Sunday, July 30, 2017

A Rodeo Knits Design Process

If you follow me on Instagram -- and why not? it's lots of pictures of knitting and/or beer -- you'll Miss Bab's Killington, a sport weight wool/silk blend. I'm through the first couple steps in the pattern, a scarf, and settled into the long straight scarf section.
know that I'm working on a new design in a bright pink

I thought I'd bring you along on my design process for this scarf, which doesn't have a name yet. I've been tossing a few around. I'm not sure where the name Killington comes from, but it makes me think of a mountain, and since I name almost all of my patterns after places and features of West Virginia, it makes sense to me to go with a mountain name in West Virginia.

And now for a tangent about mountains. The tallest mountain in West Virginia is Spruce Knob but the last time I named a pattern with "knob," one of my knitter friends from England clued me in that "knob" is a slang word in British English. So maybe I'll stay away from that. Raven Rock and Mount Porte Crayon are a couple of the other taller mountains in West Virginia. I think Raven Rocks has a nice ring to it, but I worry that "raven" has enough of a color connotation that it would make it difficult to see it in any color other than black.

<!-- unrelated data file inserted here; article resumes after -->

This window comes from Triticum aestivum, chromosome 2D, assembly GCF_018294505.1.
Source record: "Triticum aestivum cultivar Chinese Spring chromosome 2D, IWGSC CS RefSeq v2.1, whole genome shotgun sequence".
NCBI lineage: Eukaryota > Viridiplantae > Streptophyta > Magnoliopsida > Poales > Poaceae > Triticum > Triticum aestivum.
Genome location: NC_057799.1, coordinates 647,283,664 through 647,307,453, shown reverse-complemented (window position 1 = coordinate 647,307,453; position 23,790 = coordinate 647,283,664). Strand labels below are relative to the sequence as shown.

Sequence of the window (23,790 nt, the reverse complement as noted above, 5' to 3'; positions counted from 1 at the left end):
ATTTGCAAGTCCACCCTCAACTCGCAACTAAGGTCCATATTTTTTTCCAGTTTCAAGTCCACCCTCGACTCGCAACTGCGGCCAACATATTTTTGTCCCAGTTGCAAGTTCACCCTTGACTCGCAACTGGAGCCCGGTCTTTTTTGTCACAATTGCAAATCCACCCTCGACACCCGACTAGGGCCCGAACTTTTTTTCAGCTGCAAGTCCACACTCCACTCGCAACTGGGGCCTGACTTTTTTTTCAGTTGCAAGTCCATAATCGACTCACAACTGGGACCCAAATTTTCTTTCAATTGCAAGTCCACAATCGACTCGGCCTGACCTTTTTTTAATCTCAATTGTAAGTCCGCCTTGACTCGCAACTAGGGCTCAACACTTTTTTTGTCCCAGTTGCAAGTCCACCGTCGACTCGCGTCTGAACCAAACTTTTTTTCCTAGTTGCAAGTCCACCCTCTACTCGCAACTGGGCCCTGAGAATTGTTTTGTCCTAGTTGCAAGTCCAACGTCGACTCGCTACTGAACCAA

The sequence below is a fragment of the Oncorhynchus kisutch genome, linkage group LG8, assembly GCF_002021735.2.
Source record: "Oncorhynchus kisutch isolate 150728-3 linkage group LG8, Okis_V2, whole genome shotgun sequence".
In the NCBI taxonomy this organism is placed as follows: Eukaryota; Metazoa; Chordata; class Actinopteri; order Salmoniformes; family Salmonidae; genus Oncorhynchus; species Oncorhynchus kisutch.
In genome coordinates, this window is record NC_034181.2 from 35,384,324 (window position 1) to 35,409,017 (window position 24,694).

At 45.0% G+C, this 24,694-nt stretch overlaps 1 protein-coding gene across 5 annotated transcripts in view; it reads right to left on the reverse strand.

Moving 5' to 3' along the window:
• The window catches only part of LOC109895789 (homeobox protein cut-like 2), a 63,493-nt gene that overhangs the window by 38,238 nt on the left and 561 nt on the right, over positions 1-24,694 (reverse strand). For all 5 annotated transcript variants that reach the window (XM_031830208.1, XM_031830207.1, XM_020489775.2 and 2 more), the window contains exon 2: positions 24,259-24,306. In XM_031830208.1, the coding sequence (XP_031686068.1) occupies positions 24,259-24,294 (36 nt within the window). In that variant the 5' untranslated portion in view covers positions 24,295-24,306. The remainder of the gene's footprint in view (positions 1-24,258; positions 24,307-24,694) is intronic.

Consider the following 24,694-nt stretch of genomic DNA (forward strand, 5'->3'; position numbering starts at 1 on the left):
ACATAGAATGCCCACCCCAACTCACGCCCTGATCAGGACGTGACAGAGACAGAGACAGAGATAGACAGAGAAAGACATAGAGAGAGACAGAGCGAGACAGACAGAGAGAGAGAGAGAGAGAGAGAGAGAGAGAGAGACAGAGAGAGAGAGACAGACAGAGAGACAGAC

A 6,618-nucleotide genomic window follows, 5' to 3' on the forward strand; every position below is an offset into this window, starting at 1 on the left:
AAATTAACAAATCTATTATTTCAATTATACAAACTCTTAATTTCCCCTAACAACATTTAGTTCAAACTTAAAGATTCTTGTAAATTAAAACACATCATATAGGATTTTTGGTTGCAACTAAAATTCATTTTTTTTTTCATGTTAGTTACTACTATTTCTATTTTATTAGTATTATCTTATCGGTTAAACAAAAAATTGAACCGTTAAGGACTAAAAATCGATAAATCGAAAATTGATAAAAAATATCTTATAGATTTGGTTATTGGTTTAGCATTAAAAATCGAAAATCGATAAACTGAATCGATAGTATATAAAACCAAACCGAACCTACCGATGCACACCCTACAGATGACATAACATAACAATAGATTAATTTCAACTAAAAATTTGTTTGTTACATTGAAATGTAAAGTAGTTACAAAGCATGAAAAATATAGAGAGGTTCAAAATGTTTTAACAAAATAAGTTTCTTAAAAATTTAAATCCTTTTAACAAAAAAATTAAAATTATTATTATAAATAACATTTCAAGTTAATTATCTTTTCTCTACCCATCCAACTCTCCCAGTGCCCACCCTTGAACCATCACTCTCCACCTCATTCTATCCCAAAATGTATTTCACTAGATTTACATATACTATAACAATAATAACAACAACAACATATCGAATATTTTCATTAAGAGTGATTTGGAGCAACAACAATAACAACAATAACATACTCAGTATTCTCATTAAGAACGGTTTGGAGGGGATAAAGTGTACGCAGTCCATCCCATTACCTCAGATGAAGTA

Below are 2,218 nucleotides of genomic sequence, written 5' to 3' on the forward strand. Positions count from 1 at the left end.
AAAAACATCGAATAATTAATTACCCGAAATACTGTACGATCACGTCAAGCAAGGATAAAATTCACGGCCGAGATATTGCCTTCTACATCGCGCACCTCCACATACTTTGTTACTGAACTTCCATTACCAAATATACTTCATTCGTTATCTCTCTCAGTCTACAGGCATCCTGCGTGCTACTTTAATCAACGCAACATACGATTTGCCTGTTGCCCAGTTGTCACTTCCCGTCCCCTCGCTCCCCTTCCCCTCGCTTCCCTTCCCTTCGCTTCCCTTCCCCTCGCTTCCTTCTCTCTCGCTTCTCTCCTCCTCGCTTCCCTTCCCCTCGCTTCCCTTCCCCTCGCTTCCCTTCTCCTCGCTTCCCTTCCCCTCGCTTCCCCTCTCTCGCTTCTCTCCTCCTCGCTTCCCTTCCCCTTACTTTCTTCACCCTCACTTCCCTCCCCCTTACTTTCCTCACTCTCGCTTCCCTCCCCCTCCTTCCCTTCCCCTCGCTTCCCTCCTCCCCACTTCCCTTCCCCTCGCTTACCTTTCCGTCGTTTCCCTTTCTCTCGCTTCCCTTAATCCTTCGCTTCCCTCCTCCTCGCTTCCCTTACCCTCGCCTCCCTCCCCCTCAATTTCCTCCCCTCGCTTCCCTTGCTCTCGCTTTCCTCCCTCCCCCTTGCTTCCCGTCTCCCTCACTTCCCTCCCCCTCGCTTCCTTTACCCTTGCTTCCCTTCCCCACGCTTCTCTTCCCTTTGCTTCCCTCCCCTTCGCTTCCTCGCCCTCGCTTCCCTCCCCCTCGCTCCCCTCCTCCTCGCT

But that's the end of that detour and as I typed it out, I realized I'm leaning very much to Raven Rocks.

So this is going to be a short series of blog posts about the new Raven Rocks Scarf pattern -- I like the way that sounds -- and it will be different from some other series I've read featuring a pattern.

I do plan to eventually release this as a self-published pattern available for purchase from various online sources (you know, like my other patterns on Ravelry or LoveKnitting) but until then, I'll post it for free while I'm drafting through it.

I'll post charts and yarn suggestions, needles and gauge, pictures, suggestions, edits, etc. here on this series and you're welcome to follow along, make suggestions, ask questions, anything you like. I like the idea of collaborating with knitters who will be working from my patterns.

Don't be shy and let's connect!